Today’s text from John is a concentrated portion from about 9 chapters of Jesus giving final instructions to his friends. And today’s text holds the key verse of Jesus’ reassuring words: “I will not leave you orphaned.” The original Greek: “Orphanos.” I will not leave you as orphans. As I told the boys and girls today, for those in our world who do not have a mother or father to care for them, we are glad to support the Thornwell Home for Children in Clinton, South Carolina. They used to be called an orphanage but that term has fallen out of use. What they do is make a home for children that has a house parent who love them. That way they are no longer feeling abandoned. And Jesus was also saying the same thing. No gospel makes a better case for Jesus’ care and comfort for his followers, and part of that gift is the Holy Spirit. The Spirit’s roles are: 1) to fill the void with Jesus’ eminent departure. 2) To counsel and be a counselor; and 3) To teach what they and we will want to know.  John, the author, highlights the extraordinary declaration we heard last week: In the beginning was the Word; and the Word was with God, and the Word was God …. And the Word became flesh and dwelt among us. Then, three chapters letter: John records Jesus saying:  “God so loved the world, that he gave his only begotten Son; that whosoever believeth in Him should not perish, but have everlasting life.” Late John recorded the story of the raising of Lazarus, and of Jesus washing the feet of his disciples, and early on, the wedding at Cana. What a gift John’s vantage point and witness have been to the church! And as we hear last week, Jesus loved his disciples and when he was leaving, he said in John 14: “Let not your hearts be troubled; you believe in God, believe also in me. In my Father’s house are many rooms” as we heard last week. This man filled a void in the lives of the Twelve and others. And Jesus can do that for you too.  Jesus, in John’s gospel, takes not one, but nine chapters to tell his disciples goodbye. For nine chapters: 1) He tells them that after awhile he will leave them, but that he will return; 2)He tells them where he’s going; and 3) He says they can’t go with him now; and 4) he tells them he’s leaving them the Holy Spirit so they will not feel abandoned.  The Spirit has an important role when Jesus departs.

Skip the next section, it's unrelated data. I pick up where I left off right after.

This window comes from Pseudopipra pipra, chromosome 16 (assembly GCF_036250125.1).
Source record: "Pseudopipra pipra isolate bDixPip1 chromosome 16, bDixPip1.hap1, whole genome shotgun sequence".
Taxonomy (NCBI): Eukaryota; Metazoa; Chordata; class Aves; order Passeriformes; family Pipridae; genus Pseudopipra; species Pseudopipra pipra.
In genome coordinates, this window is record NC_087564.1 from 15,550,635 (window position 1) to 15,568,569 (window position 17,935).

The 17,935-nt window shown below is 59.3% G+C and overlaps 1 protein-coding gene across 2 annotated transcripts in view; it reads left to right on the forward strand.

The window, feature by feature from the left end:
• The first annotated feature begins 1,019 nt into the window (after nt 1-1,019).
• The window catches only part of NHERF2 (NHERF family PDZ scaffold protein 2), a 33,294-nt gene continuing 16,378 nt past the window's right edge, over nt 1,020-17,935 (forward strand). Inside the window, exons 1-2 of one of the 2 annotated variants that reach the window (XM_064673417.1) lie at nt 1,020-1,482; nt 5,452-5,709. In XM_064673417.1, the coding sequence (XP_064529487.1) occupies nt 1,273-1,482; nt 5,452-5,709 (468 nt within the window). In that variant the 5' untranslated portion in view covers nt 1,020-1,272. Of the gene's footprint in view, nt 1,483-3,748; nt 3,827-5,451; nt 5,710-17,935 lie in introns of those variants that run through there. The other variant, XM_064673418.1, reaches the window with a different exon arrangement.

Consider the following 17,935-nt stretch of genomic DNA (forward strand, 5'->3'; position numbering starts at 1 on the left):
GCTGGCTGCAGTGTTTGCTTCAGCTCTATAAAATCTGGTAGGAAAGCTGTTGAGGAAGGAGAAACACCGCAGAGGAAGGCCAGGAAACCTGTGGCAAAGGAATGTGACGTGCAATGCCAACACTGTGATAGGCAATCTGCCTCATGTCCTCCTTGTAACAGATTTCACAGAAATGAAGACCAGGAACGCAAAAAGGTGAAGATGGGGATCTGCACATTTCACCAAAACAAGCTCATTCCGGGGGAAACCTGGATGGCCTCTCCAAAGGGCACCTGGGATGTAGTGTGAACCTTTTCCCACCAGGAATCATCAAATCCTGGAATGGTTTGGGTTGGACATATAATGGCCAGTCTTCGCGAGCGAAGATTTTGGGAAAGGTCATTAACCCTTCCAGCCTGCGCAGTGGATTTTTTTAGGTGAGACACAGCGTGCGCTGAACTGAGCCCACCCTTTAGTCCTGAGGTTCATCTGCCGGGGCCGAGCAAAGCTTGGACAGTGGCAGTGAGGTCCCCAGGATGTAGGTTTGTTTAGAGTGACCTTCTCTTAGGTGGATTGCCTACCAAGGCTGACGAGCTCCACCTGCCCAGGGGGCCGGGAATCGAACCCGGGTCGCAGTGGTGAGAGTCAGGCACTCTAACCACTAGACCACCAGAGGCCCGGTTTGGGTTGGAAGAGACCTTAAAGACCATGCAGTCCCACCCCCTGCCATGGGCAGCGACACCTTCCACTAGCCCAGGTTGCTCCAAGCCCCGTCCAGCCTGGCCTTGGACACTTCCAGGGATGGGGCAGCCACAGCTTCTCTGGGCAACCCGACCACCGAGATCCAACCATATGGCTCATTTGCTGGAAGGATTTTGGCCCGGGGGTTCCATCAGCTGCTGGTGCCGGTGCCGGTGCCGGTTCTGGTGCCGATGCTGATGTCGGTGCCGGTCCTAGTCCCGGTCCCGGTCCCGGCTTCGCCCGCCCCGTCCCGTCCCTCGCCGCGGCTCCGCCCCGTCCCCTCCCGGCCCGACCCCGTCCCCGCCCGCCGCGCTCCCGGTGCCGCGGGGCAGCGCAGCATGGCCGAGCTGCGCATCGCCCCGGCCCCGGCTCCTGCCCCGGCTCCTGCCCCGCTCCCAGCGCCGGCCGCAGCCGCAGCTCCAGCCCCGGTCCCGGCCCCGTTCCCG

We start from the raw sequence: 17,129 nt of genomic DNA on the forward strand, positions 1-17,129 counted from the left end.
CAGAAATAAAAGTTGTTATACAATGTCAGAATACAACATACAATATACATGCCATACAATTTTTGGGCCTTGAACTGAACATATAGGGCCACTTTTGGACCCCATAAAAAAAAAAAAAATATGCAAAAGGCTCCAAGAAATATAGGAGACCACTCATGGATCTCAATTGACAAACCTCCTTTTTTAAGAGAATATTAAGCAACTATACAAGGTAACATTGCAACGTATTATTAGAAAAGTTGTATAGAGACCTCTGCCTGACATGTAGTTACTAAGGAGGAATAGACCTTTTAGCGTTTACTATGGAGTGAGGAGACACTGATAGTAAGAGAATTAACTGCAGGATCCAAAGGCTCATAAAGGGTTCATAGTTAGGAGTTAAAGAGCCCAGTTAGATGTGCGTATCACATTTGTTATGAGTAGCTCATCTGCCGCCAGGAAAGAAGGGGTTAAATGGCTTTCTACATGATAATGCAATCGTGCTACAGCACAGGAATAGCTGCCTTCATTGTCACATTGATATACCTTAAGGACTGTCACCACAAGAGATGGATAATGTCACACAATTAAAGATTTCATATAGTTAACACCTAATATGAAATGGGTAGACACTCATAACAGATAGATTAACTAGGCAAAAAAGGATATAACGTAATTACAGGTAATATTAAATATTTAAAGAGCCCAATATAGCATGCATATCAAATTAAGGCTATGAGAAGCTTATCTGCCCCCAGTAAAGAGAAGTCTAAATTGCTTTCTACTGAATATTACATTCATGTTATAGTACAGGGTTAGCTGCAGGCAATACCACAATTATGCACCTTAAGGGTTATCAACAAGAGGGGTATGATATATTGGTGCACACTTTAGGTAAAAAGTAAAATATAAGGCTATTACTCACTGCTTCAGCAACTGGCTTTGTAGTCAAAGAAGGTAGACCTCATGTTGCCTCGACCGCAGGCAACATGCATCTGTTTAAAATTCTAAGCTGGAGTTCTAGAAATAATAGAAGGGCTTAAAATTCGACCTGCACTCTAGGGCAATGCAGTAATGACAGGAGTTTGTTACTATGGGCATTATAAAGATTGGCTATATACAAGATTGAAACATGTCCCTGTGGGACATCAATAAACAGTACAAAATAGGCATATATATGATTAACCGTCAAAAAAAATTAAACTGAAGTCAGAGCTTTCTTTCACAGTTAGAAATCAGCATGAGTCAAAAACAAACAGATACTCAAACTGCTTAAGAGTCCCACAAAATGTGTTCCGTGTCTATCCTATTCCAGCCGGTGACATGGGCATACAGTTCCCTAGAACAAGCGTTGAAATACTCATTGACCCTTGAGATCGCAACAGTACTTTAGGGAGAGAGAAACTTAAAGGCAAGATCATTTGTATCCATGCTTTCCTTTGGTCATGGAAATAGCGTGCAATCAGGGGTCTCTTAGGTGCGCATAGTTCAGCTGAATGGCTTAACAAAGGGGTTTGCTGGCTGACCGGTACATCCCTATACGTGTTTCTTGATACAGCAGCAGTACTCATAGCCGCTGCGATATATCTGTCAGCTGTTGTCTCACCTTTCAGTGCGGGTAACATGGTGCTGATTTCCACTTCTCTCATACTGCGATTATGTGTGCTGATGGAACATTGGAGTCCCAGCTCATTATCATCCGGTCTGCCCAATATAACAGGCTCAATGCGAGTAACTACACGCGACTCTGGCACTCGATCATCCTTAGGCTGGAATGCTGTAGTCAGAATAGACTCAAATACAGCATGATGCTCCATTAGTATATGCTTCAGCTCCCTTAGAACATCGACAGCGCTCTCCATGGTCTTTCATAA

One commentator rightly suggests that we picture the disciples almost as children. Picture, for example, children or grandchildren sitting on the floor of your house. When they notice you picking up your car keys, getting a purse or briefcase, and reaching for the door, they might ask questions like the disciples did: